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Wandering & Elopement

Approximately 50% of all nursing home residents suffer some form of dementia, most frequently Alzheimer’s disease. Since wandering is most often associated with Alzheimer’s dementia, it is no wonder that wandering is a problem in nursing homes.


It is estimated that up to 31% of nursing home residents wander at least once, including one in five people with dementia, and that 11-24% of institutionalized dementia patients wander.


Wandering occurs when a nursing home resident strays into the unsafe territory and may be harmed.


The North American Nursing Diagnosis Association (NANDA) defines wandering as “meandering, aimless, or repetitive locomotion that exposes the individual to harm; frequently incongruent with boundaries, limits, or obstacles.” There are numerous classifications of wandering, including elopement, environmentally cued wandering, reminiscent/fantasy wandering, tactile wandering, recreational wandering, and agitated purposeful wandering.


Wandering is associated with disorientation and difficulty relating to the environment, low social interaction, excessive pacing, and/or increased motor activity and results from cognitive impairment, including difficulty with abstract thinking, language, judgment, and spatial skills.


Dementia patients with unmet physical or psychosocial needs, such as the need for toileting assistance or the need to find a place of safety or someone familiar, may be more prone to wandering.


Goal-directed wanderers appear to be searching for someone or something, and non-goal directed wanderers have a short attention span and may wander aimlessly.


The most dangerous type of wandering is elopement, in which a nursing home resident leaves the residence and does not return. Those who engage in elopement are distinguished by purposeful, overt, and often repeated attempts.


The risk of wandering increases with older age, male sex, poor sleep patterns, agitation, aggression, and a more socially active and outgoing premorbid lifestyle.


Wandering creates additional risks, including:


  • Entering an area that contains safety hazards including chemicals, fire hazards, tools and equipment that pose safety threats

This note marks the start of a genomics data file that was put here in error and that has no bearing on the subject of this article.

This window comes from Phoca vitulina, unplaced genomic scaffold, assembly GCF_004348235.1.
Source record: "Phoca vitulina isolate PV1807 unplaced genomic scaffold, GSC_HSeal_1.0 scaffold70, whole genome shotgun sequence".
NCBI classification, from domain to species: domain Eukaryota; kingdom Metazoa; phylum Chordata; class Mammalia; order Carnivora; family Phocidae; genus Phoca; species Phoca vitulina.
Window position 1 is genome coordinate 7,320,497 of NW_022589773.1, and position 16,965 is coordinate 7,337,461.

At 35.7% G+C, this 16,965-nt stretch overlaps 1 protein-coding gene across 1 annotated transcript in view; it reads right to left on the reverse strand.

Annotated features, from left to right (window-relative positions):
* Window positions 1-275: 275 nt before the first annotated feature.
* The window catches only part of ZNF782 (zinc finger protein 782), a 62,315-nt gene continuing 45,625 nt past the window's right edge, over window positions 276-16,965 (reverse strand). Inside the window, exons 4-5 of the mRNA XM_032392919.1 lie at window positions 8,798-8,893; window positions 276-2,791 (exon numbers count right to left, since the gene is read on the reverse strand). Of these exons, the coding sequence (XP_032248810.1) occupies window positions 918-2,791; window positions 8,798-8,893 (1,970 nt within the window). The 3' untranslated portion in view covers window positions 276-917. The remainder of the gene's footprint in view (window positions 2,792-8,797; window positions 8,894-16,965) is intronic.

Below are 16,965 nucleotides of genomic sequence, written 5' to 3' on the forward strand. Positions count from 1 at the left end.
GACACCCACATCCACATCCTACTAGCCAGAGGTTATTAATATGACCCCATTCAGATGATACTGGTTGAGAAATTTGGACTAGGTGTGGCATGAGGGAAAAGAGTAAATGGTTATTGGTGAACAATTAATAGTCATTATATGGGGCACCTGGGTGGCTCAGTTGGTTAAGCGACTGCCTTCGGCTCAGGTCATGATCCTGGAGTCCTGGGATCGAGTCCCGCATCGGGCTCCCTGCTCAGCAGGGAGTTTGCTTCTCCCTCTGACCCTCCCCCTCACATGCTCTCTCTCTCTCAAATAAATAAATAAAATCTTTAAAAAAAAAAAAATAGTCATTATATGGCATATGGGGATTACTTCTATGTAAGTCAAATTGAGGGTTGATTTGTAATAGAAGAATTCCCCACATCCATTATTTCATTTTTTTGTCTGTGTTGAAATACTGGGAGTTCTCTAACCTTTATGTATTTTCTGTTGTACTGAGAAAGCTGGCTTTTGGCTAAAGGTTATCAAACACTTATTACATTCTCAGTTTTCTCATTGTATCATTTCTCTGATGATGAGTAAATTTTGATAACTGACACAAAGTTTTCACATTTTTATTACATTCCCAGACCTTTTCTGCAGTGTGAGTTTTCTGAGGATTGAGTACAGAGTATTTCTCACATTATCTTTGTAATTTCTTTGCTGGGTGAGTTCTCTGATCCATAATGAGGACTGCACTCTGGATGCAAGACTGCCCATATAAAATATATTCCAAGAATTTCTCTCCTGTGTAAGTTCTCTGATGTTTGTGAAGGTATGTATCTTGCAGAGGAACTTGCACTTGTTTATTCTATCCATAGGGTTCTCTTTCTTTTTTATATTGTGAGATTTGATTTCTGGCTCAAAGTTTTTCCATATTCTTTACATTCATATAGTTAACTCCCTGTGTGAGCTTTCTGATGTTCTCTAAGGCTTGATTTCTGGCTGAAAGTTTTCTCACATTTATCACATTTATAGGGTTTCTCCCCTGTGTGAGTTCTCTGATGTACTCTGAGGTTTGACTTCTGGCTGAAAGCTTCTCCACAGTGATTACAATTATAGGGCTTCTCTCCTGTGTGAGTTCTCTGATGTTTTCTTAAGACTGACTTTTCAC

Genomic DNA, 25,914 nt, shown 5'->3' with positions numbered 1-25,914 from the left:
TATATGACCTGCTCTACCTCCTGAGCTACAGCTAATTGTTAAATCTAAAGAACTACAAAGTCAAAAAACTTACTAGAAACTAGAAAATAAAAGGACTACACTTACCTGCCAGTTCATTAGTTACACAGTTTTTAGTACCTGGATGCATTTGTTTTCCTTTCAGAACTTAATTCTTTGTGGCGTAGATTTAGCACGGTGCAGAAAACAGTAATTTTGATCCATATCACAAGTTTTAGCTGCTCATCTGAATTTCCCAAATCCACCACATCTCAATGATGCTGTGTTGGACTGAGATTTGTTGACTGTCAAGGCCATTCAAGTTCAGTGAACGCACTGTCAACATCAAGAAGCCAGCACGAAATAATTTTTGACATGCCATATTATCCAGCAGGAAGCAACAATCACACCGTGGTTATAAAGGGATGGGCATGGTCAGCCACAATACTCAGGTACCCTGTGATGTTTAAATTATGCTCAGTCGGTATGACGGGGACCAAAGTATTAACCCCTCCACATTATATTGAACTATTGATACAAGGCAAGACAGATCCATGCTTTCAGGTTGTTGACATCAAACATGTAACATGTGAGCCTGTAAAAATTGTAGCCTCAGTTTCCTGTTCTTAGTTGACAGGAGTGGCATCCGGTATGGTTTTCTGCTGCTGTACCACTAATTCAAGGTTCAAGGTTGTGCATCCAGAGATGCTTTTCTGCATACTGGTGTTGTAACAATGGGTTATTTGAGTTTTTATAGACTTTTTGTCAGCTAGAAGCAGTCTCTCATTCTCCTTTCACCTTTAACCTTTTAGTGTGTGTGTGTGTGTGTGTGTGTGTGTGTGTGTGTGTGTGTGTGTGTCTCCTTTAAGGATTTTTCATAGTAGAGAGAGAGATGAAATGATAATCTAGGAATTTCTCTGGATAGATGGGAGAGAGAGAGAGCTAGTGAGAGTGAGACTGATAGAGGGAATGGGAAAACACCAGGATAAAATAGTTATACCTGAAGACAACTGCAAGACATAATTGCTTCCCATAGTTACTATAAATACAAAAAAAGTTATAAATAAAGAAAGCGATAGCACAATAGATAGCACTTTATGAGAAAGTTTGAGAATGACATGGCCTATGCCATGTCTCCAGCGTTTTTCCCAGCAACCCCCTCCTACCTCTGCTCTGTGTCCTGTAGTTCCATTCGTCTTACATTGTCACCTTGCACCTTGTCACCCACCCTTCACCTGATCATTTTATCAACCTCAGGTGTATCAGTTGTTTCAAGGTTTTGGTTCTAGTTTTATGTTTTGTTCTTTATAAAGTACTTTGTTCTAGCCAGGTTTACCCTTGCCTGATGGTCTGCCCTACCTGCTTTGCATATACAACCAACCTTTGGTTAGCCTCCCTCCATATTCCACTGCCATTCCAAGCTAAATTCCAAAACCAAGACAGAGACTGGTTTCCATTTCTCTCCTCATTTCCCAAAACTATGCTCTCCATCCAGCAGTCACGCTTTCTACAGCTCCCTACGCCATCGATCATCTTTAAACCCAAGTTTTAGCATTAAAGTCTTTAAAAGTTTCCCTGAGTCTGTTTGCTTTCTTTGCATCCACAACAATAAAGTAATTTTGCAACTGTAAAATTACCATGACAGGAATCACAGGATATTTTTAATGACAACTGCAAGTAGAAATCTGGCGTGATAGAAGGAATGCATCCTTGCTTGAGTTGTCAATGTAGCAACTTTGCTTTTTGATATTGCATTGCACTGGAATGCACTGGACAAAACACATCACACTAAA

• Entering an area that is physically unsafe, especially stairwells, poorly lit areas, construction areas, etc.
  • Entering an area that has a person who poses a threat to the person’s safety, including an irate or fearful fellow-nursing home resident, or another person who may exploit or otherwise harm the person who wanders
  • Getting lost and not being able to find the way back, and suffering from heat or cold exposure, drowning, or being struck by a car or other vehicle
  • Suffering dehydration or other medical complications resulting from not having needs met.


There are many tools used by nursing homes to assess wandering risk.


Nursing homes that participate in Medicare or Medicaid are required to conduct a comprehensive, accurate assessment of each resident’s needs within 14 days after admission, and every three months thereafter, unless a significant change in the resident’s physical or medical condition prompts immediate reassessment.


Since elopement most often occurs within 48 hours of initial admission, it is important to conduct the initial assessment immediately upon admission.


Recommended preventative measures against wandering include the following:


  • Providing staff with proper training and support
  • Close monitoring of residents with dementia
  • Encouraging at-risk residents to sit at the table with other residents during mealtime
  • Facilitating social contact between at-risk and staff or low-risk residents
  • Establishing controlled indoor and outdoor areas
  • Posting signs to remind visitors not to assist residents in leaving the home
  • Providing walking companions
  • Use of transmitting devices to notify staff when alarms are activated
  • Establishing a formal search procedure for staff
  • Keeping photographs of residents on file, and installing a surveillance system


If a loved one has suffered harm or injury as a result of wandering or elopement at a nursing home, adult foster care or assisted living facility, contact us immediately for a free consultation.


Source: https://www.cdc.gov/nchs/fastats/alzheimers.htm